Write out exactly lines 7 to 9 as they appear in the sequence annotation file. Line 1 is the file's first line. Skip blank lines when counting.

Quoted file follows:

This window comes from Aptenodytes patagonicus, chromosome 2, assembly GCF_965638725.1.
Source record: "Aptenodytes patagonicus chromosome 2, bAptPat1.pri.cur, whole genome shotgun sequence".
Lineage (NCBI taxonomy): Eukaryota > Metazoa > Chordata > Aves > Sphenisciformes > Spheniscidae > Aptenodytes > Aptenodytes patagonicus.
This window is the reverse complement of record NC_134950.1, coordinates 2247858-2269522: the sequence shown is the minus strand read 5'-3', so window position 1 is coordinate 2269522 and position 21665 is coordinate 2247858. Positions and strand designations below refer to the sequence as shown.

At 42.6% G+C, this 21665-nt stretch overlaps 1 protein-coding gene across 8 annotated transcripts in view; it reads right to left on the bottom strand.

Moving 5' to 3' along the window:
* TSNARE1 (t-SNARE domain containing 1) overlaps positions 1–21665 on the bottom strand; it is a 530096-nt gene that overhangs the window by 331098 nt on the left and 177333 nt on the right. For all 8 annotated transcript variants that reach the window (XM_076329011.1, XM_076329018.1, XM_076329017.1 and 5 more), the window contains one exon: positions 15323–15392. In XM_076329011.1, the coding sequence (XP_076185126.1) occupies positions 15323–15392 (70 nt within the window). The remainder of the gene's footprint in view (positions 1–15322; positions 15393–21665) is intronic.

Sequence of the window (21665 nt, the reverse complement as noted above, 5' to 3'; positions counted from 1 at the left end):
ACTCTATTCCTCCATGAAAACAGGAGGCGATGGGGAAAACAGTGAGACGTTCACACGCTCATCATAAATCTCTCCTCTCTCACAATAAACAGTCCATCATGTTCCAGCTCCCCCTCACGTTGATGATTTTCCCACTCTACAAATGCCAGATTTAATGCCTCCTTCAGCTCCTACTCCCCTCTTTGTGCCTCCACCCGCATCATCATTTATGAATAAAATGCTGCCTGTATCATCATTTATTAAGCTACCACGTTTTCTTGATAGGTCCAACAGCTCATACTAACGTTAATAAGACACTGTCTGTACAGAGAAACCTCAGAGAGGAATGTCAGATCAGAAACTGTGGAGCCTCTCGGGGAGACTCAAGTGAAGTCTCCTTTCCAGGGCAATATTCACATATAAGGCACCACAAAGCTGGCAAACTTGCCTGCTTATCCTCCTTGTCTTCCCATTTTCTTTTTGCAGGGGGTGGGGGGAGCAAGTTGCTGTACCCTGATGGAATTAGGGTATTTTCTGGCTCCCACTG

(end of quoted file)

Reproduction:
* TSNARE1 (t-SNARE domain containing 1) overlaps positions 1–21665 on the bottom strand; it is a 530096-nt gene that overhangs the window by 331098 nt on the left and 177333 nt on the right. For all 8 annotated transcript variants that reach the window (XM_076329011.1, XM_076329018.1, XM_076329017.1 and 5 more), the window contains one exon: positions 15323–15392. In XM_076329011.1, the coding sequence (XP_076185126.1) occupies positions 15323–15392 (70 nt within the window). The remainder of the gene's footprint in view (positions 1–15322; positions 15393–21665) is intronic.

Sequence of the window (21665 nt, the reverse complement as noted above, 5' to 3'; positions counted from 1 at the left end):
ACTCTATTCCTCCATGAAAACAGGAGGCGATGGGGAAAACAGTGAGACGTTCACACGCTCATCATAAATCTCTCCTCTCTCACAATAAACAGTCCATCATGTTCCAGCTCCCCCTCACGTTGATGATTTTCCCACTCTACAAATGCCAGATTTAATGCCTCCTTCAGCTCCTACTCCCCTCTTTGTGCCTCCACCCGCATCATCATTTATGAATAAAATGCTGCCTGTATCATCATTTATTAAGCTACCACGTTTTCTTGATAGGTCCAACAGCTCATACTAACGTTAATAAGACACTGTCTGTACAGAGAAACCTCAGAGAGGAATGTCAGATCAGAAACTGTGGAGCCTCTCGGGGAGACTCAAGTGAAGTCTCCTTTCCAGGGCAATATTCACATATAAGGCACCACAAAGCTGGCAAACTTGCCTGCTTATCCTCCTTGTCTTCCCATTTTCTTTTTGCAGGGGGTGGGGGGAGCAAGTTGCTGTACCCTGATGGAATTAGGGTATTTTCTGGCTCCCACTG